An alleged perpetrator of the July 30, 1990 massacre at St. Peterâ€™s Lutheran Church in Monrovia has been sued in a U.S. court in Pennsylvania.
A lawsuit was filed against Moses Thomas on Monday after four survivors of the brutal killings accused him of commanding the feared Special Anti-Terrorist Unit loyal to former military leader, Samuel Doe, which carried out the atrocities.
According to a report by the Guardian, the lawsuit alleges that 600 people, including sleeping women and children, were killed at the church, which was being used by Red Cross as a refuge for more than 2,000 people during the countryâ€™s 1990 armed conflict.
It was filed under the Alien TortÂ Claims Act and the Torture Victim Protection Act of 1991, federal laws which allow civil relief in U.S. courts for victims of human rights abuses committed overseas.
Although the report did not reveal the name of the four survivors behind the accusation, it said the lawsuit was filed on their behalf by the Global Justice and Research Project and the Centre for Justice and Accountability, a group based in California that investigates and prosecutes abuses of global human rights.
Court documents revealed that one of the survivors lost his wife, two brothers, and a five-year-old daughter in the attack.
While the court document is holding Thomas responsible for the murder of the over 600 citizens because he commanded the attack, it does not specifically accuse him of carrying out the killings.
A senior lawyer for CJA, Nushin Sarkarati, told the Guardian that the accused was in command of the armed unit throughout the implementation of the massacre.
â€œThomas was the head of the military unit that committed the massacre, he was present on the front courtyard throughout the attack. He was also the one who issued the ceasefire order that ended the attack, so he was in complete command throughout the massacre,â€ Sarkarati said.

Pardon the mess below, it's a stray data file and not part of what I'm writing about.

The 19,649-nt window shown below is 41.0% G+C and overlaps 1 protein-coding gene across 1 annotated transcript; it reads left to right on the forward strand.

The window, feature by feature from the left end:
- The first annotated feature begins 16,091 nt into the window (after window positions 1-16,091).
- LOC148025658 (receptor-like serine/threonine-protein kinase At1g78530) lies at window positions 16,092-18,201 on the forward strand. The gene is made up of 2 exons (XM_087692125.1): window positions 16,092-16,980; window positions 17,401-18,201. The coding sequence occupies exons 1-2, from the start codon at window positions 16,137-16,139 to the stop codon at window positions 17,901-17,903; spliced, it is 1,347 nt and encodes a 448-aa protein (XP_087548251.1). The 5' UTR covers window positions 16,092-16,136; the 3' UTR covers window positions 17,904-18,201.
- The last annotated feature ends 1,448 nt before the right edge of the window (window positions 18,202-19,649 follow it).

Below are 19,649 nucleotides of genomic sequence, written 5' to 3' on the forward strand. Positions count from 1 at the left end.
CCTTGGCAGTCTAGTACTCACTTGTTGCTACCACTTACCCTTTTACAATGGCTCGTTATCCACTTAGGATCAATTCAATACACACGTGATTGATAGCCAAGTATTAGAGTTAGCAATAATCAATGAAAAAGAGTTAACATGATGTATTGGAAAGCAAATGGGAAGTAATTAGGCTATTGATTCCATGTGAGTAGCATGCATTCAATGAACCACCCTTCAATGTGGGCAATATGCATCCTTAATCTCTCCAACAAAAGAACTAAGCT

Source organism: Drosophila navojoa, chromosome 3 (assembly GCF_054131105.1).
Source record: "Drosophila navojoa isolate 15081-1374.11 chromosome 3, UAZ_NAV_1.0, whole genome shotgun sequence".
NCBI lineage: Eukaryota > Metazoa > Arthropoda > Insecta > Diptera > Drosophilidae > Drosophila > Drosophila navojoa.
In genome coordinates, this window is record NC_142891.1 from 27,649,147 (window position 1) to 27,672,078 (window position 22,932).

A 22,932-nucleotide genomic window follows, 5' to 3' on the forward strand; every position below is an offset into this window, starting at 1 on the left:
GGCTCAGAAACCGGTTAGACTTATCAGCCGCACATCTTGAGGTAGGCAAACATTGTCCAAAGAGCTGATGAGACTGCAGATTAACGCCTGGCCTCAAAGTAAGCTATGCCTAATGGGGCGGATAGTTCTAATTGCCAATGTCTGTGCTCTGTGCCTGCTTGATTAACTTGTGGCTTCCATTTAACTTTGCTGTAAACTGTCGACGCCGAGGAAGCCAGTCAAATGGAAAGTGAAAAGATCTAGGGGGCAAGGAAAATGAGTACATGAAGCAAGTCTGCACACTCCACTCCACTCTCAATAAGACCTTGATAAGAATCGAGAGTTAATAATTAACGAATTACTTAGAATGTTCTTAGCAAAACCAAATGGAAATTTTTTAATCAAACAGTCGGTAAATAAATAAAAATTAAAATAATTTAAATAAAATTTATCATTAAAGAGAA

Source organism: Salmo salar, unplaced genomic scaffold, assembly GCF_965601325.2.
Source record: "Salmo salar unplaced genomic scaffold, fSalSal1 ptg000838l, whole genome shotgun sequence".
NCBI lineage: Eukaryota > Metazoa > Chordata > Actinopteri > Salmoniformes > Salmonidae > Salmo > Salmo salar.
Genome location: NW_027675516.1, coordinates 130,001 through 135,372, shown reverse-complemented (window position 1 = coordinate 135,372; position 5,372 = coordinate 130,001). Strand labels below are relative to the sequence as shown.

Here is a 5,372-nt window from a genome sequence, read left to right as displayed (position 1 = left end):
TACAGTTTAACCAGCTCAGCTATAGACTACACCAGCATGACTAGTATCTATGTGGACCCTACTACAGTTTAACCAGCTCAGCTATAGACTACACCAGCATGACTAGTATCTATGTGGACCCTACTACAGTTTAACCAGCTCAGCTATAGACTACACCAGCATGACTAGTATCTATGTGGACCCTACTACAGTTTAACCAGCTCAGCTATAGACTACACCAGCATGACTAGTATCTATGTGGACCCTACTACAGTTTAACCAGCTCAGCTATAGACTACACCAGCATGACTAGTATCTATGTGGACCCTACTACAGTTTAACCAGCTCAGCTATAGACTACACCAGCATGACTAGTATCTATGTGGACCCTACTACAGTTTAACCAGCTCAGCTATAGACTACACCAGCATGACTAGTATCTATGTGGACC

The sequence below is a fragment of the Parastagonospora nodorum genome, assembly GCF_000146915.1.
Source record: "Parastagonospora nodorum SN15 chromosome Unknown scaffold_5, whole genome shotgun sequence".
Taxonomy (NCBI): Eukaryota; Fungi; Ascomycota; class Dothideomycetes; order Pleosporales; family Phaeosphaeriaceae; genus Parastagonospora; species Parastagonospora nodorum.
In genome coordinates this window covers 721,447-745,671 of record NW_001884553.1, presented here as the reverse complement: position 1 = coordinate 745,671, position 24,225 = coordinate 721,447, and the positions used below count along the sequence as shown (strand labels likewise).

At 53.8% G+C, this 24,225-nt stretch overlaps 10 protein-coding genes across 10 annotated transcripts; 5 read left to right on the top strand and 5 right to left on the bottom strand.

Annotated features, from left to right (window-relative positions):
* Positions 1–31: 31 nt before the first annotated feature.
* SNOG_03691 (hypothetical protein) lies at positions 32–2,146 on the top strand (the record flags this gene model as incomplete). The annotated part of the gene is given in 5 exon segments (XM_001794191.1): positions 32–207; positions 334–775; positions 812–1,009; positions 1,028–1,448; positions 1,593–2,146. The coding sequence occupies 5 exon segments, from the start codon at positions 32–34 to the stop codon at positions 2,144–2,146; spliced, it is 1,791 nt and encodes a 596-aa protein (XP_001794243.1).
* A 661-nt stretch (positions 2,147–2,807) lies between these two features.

The CJA prosecutor disclosed that for Liberians in the U.S., having to live as victims of war violence in the midst of the perpetrators of the very situations they fled was â€œvery traumatizing.â€
He was named as a suspected war crimes perpetrator at the 2008 Truth and Reconciliation Commission hearings, although he was not contacted to respond to allegations levied against him.
After being admitted to the U.S. in 2000 under an immigration status intended to assist war crime victims, Thomas has lived with his fiancÃ©e in a modest three-bedroom house, where they also operate a Liberian restaurant. The home and restaurant are registered in the name of his fiancÃ©e, according to CJA.
While the lawsuit might possibly get the attention of the federal government, Thomas has denied in a BBC interview the accusation that his unit carried out the massacre, describing it as â€œnonsense.â€
â€œI donâ€™t want to give any credence to the allegation,â€ he said.
Victims of war crimes in Liberia have only been able to find a semblance of justice abroad, as their home country has refused to prosecute war criminals. Chuckie Taylor, son of former President Charles Taylor and a former commander of the Anti-Terrorist Unit, was sentenced to 97 years in jail in 2009 for violating a law prohibiting American citizens from committing torture abroad.
Mohammed Jabateh, also known as â€˜Jungle Jabbah,â€™ was another perpetrator of war crimes found guilty in the U.S. of falsifying immigration documents. He awaits sentencing although he faces up to 30 years in prison followed by deportation.
Former rebel leader George Boley, who is now a representative in Grand Gedeh, was deported to Liberia in 2012 by U.S. immigration officials for human rights abuses he committed during the Liberian civil war, including the use of child soldiers.
In Monrovia, Alphanso Morris, who told The Bush Chicken that he lost two close friends in the attack, has welcomed the lawsuit.
â€œThe lawsuit would lead the way for those who lost their lives on that day of the massacre to have final rest,â€ Morris said.
He said reconciliation in the country would only be genuine if perpetrators of heinous atrocities during the war are made to face justice.
Findings of the Truth and Reconciliation Commission recommended restorative and retributive justice for those who participated in the war. There has, however, been a lack of political will to implement the commissionâ€™s report since it was published in 2008.
Featured photo by Zeze Ballah